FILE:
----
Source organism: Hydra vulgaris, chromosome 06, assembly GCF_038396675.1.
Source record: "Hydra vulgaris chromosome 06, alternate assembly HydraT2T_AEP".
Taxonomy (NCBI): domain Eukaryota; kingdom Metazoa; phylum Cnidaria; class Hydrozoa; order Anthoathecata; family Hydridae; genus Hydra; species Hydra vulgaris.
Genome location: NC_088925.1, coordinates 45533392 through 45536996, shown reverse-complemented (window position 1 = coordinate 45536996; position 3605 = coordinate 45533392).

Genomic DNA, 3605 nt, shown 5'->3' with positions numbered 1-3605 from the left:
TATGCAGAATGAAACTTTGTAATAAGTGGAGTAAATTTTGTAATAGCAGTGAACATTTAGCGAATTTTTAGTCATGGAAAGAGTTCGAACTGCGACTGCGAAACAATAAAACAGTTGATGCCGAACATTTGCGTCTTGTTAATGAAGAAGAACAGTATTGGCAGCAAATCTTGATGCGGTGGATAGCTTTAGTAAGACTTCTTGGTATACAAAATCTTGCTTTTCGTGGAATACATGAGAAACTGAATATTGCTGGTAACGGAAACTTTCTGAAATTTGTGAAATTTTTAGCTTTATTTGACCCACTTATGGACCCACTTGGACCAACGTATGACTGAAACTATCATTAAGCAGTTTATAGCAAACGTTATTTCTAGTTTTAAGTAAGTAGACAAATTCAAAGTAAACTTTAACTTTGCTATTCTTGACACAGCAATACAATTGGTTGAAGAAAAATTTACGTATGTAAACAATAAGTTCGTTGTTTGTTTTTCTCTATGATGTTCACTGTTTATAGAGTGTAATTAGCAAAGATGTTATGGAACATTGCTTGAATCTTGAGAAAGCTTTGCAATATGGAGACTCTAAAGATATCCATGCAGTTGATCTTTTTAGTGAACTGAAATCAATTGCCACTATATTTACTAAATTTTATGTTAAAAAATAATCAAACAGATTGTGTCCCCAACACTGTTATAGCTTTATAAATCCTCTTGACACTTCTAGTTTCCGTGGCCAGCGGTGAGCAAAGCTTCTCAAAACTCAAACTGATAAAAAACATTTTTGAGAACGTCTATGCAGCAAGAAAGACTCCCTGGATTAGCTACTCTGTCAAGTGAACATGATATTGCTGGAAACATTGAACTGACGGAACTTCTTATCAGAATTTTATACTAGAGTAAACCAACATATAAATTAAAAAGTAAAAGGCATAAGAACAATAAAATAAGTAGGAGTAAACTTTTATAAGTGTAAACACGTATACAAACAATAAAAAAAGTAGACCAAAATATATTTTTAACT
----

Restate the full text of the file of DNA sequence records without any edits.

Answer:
Source organism: Hydra vulgaris, chromosome 06, assembly GCF_038396675.1.
Source record: "Hydra vulgaris chromosome 06, alternate assembly HydraT2T_AEP".
Taxonomy (NCBI): domain Eukaryota; kingdom Metazoa; phylum Cnidaria; class Hydrozoa; order Anthoathecata; family Hydridae; genus Hydra; species Hydra vulgaris.
Genome location: NC_088925.1, coordinates 45533392 through 45536996, shown reverse-complemented (window position 1 = coordinate 45536996; position 3605 = coordinate 45533392).

Genomic DNA, 3605 nt, shown 5'->3' with positions numbered 1-3605 from the left:
TATGCAGAATGAAACTTTGTAATAAGTGGAGTAAATTTTGTAATAGCAGTGAACATTTAGCGAATTTTTAGTCATGGAAAGAGTTCGAACTGCGACTGCGAAACAATAAAACAGTTGATGCCGAACATTTGCGTCTTGTTAATGAAGAAGAACAGTATTGGCAGCAAATCTTGATGCGGTGGATAGCTTTAGTAAGACTTCTTGGTATACAAAATCTTGCTTTTCGTGGAATACATGAGAAACTGAATATTGCTGGTAACGGAAACTTTCTGAAATTTGTGAAATTTTTAGCTTTATTTGACCCACTTATGGACCCACTTGGACCAACGTATGACTGAAACTATCATTAAGCAGTTTATAGCAAACGTTATTTCTAGTTTTAAGTAAGTAGACAAATTCAAAGTAAACTTTAACTTTGCTATTCTTGACACAGCAATACAATTGGTTGAAGAAAAATTTACGTATGTAAACAATAAGTTCGTTGTTTGTTTTTCTCTATGATGTTCACTGTTTATAGAGTGTAATTAGCAAAGATGTTATGGAACATTGCTTGAATCTTGAGAAAGCTTTGCAATATGGAGACTCTAAAGATATCCATGCAGTTGATCTTTTTAGTGAACTGAAATCAATTGCCACTATATTTACTAAATTTTATGTTAAAAAATAATCAAACAGATTGTGTCCCCAACACTGTTATAGCTTTATAAATCCTCTTGACACTTCTAGTTTCCGTGGCCAGCGGTGAGCAAAGCTTCTCAAAACTCAAACTGATAAAAAACATTTTTGAGAACGTCTATGCAGCAAGAAAGACTCCCTGGATTAGCTACTCTGTCAAGTGAACATGATATTGCTGGAAACATTGAACTGACGGAACTTCTTATCAGAATTTTATACTAGAGTAAACCAACATATAAATTAAAAAGTAAAAGGCATAAGAACAATAAAATAAGTAGGAGTAAACTTTTATAAGTGTAAACACGTATACAAACAATAAAAAAAGTAGACCAAAATATATTTTTAACT